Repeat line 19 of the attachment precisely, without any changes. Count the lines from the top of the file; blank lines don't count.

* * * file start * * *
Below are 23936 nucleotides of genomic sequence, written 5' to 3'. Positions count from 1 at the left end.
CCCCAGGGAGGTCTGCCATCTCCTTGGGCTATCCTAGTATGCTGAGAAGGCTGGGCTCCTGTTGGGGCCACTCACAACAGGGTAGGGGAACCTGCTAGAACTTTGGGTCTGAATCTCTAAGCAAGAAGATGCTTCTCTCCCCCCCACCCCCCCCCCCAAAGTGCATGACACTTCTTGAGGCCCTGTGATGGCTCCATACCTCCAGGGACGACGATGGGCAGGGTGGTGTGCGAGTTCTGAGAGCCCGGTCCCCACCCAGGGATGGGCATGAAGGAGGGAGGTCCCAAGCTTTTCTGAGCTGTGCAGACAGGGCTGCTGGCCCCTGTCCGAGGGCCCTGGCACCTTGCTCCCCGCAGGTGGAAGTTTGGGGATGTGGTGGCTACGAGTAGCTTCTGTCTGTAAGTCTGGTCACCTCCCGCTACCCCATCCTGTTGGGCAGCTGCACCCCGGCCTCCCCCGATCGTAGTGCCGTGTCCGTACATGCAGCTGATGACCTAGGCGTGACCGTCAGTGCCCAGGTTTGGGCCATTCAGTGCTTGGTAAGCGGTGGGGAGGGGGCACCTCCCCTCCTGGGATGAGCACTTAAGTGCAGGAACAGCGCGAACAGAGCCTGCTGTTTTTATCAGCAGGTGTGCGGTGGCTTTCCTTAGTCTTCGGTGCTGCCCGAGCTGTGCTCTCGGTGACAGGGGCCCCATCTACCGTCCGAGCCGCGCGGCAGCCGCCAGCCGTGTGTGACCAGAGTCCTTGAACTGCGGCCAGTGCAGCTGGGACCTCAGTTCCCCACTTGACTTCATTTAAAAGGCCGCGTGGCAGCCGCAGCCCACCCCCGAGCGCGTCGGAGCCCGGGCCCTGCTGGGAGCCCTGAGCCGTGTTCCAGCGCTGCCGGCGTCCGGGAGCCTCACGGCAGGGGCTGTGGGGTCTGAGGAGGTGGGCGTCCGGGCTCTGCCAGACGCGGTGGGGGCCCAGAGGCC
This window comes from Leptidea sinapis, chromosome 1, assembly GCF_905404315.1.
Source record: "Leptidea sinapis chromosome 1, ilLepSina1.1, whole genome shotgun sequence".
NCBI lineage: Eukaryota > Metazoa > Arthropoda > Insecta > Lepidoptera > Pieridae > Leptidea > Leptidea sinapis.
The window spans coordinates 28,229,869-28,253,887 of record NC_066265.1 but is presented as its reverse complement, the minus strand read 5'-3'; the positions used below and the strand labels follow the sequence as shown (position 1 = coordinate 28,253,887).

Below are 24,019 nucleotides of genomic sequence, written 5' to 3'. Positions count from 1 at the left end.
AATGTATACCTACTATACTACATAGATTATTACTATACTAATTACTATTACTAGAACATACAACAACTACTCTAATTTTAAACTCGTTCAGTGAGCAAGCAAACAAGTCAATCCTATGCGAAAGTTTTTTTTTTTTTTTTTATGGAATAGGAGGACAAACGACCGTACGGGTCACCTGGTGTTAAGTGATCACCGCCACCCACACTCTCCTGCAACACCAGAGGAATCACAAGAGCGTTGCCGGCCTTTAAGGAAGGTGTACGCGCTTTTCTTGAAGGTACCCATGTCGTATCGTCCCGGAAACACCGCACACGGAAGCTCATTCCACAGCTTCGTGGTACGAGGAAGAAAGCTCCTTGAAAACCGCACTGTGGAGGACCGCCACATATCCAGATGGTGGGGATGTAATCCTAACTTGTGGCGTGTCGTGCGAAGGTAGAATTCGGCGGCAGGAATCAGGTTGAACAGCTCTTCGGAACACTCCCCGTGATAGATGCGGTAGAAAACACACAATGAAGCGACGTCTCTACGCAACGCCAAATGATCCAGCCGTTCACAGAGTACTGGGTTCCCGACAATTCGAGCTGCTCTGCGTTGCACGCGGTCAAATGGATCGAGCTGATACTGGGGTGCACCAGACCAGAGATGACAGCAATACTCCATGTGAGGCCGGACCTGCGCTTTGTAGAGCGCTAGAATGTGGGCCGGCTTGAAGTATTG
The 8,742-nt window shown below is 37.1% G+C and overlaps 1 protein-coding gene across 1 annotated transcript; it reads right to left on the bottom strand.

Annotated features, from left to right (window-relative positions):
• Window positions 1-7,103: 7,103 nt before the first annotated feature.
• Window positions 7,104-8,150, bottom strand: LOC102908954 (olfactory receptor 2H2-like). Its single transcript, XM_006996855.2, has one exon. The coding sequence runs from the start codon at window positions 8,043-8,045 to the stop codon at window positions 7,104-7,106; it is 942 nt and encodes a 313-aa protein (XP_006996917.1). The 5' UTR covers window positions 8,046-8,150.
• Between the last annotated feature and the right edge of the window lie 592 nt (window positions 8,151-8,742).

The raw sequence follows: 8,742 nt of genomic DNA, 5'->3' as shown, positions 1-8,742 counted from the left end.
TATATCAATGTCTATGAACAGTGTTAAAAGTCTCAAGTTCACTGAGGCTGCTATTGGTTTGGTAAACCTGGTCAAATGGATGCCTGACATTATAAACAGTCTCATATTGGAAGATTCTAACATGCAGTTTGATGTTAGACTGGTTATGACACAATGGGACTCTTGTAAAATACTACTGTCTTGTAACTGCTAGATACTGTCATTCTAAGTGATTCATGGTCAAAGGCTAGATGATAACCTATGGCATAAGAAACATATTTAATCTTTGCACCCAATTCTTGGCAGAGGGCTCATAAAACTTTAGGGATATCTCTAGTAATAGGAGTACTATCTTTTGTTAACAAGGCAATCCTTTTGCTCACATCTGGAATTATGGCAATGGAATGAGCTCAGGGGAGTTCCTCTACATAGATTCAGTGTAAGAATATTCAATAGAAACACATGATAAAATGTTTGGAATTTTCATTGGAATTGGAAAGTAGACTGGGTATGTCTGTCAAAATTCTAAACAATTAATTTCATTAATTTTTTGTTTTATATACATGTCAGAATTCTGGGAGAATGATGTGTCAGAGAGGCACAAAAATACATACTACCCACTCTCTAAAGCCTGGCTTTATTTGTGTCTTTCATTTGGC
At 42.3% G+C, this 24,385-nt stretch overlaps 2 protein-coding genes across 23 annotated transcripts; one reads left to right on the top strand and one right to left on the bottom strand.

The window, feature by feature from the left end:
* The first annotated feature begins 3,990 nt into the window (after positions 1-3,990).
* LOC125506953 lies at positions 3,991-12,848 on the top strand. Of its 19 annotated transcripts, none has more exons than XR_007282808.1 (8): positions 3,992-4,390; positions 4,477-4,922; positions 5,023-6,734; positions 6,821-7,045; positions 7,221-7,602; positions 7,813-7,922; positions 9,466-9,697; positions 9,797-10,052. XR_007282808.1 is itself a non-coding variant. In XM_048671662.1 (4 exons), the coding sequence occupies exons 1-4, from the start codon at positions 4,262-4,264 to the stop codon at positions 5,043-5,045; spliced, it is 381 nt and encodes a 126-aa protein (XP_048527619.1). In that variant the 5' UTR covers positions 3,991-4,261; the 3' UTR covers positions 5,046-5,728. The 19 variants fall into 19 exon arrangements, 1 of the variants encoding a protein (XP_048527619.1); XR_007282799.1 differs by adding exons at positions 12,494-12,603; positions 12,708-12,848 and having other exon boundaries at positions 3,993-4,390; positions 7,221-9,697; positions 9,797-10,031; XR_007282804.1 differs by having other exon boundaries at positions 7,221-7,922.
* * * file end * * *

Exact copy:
* LOC125506953 lies at positions 3,991-12,848 on the top strand. Of its 19 annotated transcripts, none has more exons than XR_007282808.1 (8): positions 3,992-4,390; positions 4,477-4,922; positions 5,023-6,734; positions 6,821-7,045; positions 7,221-7,602; positions 7,813-7,922; positions 9,466-9,697; positions 9,797-10,052. XR_007282808.1 is itself a non-coding variant. In XM_048671662.1 (4 exons), the coding sequence occupies exons 1-4, from the start codon at positions 4,262-4,264 to the stop codon at positions 5,043-5,045; spliced, it is 381 nt and encodes a 126-aa protein (XP_048527619.1). In that variant the 5' UTR covers positions 3,991-4,261; the 3' UTR covers positions 5,046-5,728. The 19 variants fall into 19 exon arrangements, 1 of the variants encoding a protein (XP_048527619.1); XR_007282799.1 differs by adding exons at positions 12,494-12,603; positions 12,708-12,848 and having other exon boundaries at positions 3,993-4,390; positions 7,221-9,697; positions 9,797-10,031; XR_007282804.1 differs by having other exon boundaries at positions 7,221-7,922.